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Providence biology professor wins thesis prize
Dr. Rebecca Dielschneider, Assistant Professor of Biology at Providence, has won the Simon and Sarah Israels Thesis Prize for her doctoral thesis, “Targeting Susceptible Signaling Pathways in Chronic Lymphocytic Leukemia.”
The $2,000 prize is presented annually to the graduate student at the Manitoba Institute of Cell Biology who submits the best thesis. Selection is based on the quality and quantity of the research conducted, and the honour is only bestowed if there is an “eligible recipient displaying high merit,” according the University of Manitoba’s awards database.
After submitting her thesis to the U of M’s Faculty of Graduate Studies in May 2016, Dr. Dielschneider successfully defended it in July.
“I discovered weaknesses of human leukemia cells and tested innovative therapies that take advantage of those weaknesses,” she says, briefly describing the contents of her thesis. Her findings have led to clinical trial, and much of her work has already been published in prestigious journals such as Leukemia.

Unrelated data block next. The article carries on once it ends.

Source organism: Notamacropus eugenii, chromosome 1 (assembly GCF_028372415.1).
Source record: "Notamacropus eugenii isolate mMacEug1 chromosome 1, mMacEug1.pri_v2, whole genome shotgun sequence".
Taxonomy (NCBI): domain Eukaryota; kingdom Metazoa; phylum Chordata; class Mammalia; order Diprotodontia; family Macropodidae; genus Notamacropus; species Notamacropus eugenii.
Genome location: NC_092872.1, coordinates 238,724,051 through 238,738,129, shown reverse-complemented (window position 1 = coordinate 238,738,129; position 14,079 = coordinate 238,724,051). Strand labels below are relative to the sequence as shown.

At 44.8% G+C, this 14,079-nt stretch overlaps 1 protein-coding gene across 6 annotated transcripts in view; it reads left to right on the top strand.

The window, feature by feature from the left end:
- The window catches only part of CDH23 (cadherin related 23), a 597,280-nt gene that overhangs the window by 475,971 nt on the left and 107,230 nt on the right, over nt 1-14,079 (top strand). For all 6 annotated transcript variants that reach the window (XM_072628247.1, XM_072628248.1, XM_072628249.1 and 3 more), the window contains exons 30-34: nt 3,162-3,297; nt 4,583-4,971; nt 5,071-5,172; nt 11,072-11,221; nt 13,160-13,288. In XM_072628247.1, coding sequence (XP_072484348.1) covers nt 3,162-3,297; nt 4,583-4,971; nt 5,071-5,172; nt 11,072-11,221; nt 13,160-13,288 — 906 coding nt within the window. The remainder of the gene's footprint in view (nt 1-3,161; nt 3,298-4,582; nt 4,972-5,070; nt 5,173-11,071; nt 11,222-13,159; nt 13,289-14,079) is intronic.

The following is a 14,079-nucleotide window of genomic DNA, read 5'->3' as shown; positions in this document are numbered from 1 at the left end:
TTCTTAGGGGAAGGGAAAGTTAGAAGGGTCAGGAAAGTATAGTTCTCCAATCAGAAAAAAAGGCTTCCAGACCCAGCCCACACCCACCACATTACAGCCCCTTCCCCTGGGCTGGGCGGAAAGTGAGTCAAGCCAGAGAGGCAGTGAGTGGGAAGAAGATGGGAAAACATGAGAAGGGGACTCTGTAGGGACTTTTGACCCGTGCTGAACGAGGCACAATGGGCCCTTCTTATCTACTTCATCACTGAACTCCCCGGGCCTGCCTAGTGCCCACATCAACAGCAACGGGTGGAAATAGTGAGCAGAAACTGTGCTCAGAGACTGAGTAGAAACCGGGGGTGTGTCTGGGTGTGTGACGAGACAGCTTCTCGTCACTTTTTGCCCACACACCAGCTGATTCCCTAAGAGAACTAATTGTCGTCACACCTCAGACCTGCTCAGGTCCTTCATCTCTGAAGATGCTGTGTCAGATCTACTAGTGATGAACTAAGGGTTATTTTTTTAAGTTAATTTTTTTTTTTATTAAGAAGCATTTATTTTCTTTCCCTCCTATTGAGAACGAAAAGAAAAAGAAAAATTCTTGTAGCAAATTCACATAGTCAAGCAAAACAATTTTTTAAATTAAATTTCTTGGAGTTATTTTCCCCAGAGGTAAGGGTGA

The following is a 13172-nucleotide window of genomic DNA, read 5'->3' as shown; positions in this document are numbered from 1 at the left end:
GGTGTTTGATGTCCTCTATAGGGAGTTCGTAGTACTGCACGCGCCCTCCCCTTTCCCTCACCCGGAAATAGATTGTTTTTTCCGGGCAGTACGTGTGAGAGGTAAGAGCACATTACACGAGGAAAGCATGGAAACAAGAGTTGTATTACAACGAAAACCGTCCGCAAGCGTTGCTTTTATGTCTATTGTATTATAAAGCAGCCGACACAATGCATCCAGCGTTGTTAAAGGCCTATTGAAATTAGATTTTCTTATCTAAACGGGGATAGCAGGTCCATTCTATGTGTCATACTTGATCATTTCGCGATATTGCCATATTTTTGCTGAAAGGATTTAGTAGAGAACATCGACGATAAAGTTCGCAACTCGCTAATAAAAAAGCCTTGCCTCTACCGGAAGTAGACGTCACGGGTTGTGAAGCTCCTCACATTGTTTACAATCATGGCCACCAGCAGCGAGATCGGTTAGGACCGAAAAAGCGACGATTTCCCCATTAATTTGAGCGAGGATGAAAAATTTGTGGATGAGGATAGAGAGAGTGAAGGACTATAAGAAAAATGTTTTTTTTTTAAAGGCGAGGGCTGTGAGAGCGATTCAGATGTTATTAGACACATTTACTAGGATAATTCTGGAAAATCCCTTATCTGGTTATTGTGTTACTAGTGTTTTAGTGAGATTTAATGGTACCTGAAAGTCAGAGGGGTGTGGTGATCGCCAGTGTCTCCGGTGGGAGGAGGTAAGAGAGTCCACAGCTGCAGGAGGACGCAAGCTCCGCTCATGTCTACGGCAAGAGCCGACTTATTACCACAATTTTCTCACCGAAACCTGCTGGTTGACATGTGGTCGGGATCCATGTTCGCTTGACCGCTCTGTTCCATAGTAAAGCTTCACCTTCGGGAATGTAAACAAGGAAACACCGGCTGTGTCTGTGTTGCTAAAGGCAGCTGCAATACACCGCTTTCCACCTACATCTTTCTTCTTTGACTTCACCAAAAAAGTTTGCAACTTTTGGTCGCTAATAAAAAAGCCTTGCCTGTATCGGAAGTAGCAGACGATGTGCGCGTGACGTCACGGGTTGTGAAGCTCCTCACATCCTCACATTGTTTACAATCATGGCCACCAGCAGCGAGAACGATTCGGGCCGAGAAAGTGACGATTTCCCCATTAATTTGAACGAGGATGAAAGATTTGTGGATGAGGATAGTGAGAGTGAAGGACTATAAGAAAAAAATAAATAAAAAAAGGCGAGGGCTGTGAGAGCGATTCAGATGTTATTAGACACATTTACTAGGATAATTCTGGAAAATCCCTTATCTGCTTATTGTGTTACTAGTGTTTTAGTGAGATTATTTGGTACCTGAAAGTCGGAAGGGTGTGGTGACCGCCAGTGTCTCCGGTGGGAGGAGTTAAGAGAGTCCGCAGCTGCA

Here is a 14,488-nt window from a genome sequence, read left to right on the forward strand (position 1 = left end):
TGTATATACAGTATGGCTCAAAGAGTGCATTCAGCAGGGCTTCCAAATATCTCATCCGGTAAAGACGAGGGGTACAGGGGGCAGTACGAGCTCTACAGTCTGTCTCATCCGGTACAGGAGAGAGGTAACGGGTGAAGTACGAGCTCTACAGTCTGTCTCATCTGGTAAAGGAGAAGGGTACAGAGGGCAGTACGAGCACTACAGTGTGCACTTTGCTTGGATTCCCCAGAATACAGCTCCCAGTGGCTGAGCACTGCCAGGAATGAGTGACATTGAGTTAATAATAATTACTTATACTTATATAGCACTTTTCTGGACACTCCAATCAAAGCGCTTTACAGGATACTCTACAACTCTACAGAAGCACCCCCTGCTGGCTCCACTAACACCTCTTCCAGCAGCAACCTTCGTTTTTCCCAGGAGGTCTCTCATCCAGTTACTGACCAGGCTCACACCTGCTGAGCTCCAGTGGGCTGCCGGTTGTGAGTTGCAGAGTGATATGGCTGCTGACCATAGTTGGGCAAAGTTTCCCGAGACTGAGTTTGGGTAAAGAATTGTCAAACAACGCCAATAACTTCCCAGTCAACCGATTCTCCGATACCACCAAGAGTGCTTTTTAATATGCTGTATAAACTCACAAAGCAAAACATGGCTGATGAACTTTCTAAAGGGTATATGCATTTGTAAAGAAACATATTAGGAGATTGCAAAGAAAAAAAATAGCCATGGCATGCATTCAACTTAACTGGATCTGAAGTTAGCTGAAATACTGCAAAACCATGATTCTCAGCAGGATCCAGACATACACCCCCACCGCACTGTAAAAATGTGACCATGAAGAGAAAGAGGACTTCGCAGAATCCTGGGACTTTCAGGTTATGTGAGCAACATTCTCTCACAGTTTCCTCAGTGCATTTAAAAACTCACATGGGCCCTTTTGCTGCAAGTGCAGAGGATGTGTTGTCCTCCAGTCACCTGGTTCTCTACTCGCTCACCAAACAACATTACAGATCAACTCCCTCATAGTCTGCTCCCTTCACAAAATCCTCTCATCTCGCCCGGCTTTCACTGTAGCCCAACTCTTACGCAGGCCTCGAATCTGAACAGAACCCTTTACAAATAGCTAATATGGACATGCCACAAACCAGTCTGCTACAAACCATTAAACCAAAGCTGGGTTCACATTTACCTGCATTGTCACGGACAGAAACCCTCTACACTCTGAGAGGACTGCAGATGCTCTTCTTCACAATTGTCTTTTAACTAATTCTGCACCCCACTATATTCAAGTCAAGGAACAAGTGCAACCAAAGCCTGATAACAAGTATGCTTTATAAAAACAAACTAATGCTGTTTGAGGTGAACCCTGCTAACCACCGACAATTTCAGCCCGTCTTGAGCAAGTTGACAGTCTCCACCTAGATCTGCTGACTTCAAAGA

This is not the first time she’s been recognized for her ground-breaking research.
In 2015 Dr. Dielschneider won BIOTECanada’s Gold Leaf Award for Biotechnology Research, and she has also claimed an Academic Excellence Award in Immunology from the University of Manitoba, among other honours. Last March she was named to the CBC’s Manitoba Future 40-Under-40 list. She has been teaching at Providence since September.
“Working at Providence has been a joy,” she says. “As our science program matures I look forward to integrating my research expertise into a learning environment.”
LEARN MORE about studying science at Providence.


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